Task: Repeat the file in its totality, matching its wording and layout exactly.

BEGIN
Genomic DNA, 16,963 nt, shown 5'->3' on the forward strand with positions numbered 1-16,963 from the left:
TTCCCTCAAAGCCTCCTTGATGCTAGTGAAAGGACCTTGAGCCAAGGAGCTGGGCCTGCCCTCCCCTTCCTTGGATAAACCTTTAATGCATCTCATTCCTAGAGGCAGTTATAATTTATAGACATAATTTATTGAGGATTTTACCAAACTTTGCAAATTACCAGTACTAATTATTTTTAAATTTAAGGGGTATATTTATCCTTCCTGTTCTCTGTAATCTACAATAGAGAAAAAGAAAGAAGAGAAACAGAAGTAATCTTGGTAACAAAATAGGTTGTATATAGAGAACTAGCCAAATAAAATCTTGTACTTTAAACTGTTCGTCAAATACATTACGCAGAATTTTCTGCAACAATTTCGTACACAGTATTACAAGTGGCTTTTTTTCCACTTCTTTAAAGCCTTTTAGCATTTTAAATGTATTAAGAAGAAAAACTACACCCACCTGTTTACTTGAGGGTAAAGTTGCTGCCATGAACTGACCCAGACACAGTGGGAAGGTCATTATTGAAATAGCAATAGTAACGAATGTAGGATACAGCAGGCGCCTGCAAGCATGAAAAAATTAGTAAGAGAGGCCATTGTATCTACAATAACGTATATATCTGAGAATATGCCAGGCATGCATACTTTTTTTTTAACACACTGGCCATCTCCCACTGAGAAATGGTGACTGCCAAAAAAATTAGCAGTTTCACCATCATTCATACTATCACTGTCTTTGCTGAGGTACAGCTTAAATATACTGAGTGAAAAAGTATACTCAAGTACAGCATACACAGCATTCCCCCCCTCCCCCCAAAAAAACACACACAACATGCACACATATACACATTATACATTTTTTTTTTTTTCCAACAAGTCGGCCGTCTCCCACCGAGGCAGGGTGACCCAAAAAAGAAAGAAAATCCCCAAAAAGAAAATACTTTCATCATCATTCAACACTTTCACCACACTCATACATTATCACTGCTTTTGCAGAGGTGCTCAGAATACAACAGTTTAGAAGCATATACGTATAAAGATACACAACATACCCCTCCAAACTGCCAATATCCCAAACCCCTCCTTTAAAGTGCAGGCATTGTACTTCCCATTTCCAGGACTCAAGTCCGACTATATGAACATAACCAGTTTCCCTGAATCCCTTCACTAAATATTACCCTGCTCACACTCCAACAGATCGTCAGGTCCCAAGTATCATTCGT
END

Genomic DNA, 16,963 nt, shown 5'->3' on the forward strand with positions numbered 1-16,963 from the left:
TTCCCTCAAAGCCTCCTTGATGCTAGTGAAAGGACCTTGAGCCAAGGAGCTGGGCCTGCCCTCCCCTTCCTTGGATAAACCTTTAATGCATCTCATTCCTAGAGGCAGTTATAATTTATAGACATAATTTATTGAGGATTTTACCAAACTTTGCAAATTACCAGTACTAATTATTTTTAAATTTAAGGGGTATATTTATCCTTCCTGTTCTCTGTAATCTACAATAGAGAAAAAGAAAGAAGAGAAACAGAAGTAATCTTGGTAACAAAATAGGTTGTATATAGAGAACTAGCCAAATAAAATCTTGTACTTTAAACTGTTCGTCAAATACATTACGCAGAATTTTCTGCAACAATTTCGTACACAGTATTACAAGTGGCTTTTTTTCCACTTCTTTAAAGCCTTTTAGCATTTTAAATGTATTAAGAAGAAAAACTACACCCACCTGTTTACTTGAGGGTAAAGTTGCTGCCATGAACTGACCCAGACACAGTGGGAAGGTCATTATTGAAATAGCAATAGTAACGAATGTAGGATACAGCAGGCGCCTGCAAGCATGAAAAAATTAGTAAGAGAGGCCATTGTATCTACAATAACGTATATATCTGAGAATATGCCAGGCATGCATACTTTTTTTTTAACACACTGGCCATCTCCCACTGAGAAATGGTGACTGCCAAAAAAATTAGCAGTTTCACCATCATTCATACTATCACTGTCTTTGCTGAGGTACAGCTTAAATATACTGAGTGAAAAAGTATACTCAAGTACAGCATACACAGCATTCCCCCCCTCCCCCCAAAAAAACACACACAACATGCACACATATACACATTATACATTTTTTTTTTTTTCCAACAAGTCGGCCGTCTCCCACCGAGGCAGGGTGACCCAAAAAAGAAAGAAAATCCCCAAAAAGAAAATACTTTCATCATCATTCAACACTTTCACCACACTCATACATTATCACTGCTTTTGCAGAGGTGCTCAGAATACAACAGTTTAGAAGCATATACGTATAAAGATACACAACATACCCCTCCAAACTGCCAATATCCCAAACCCCTCCTTTAAAGTGCAGGCATTGTACTTCCCATTTCCAGGACTCAAGTCCGACTATATGAACATAACCAGTTTCCCTGAATCCCTTCACTAAATATTACCCTGCTCACACTCCAACAGATCGTCAGGTCCCAAGTATCATTCGT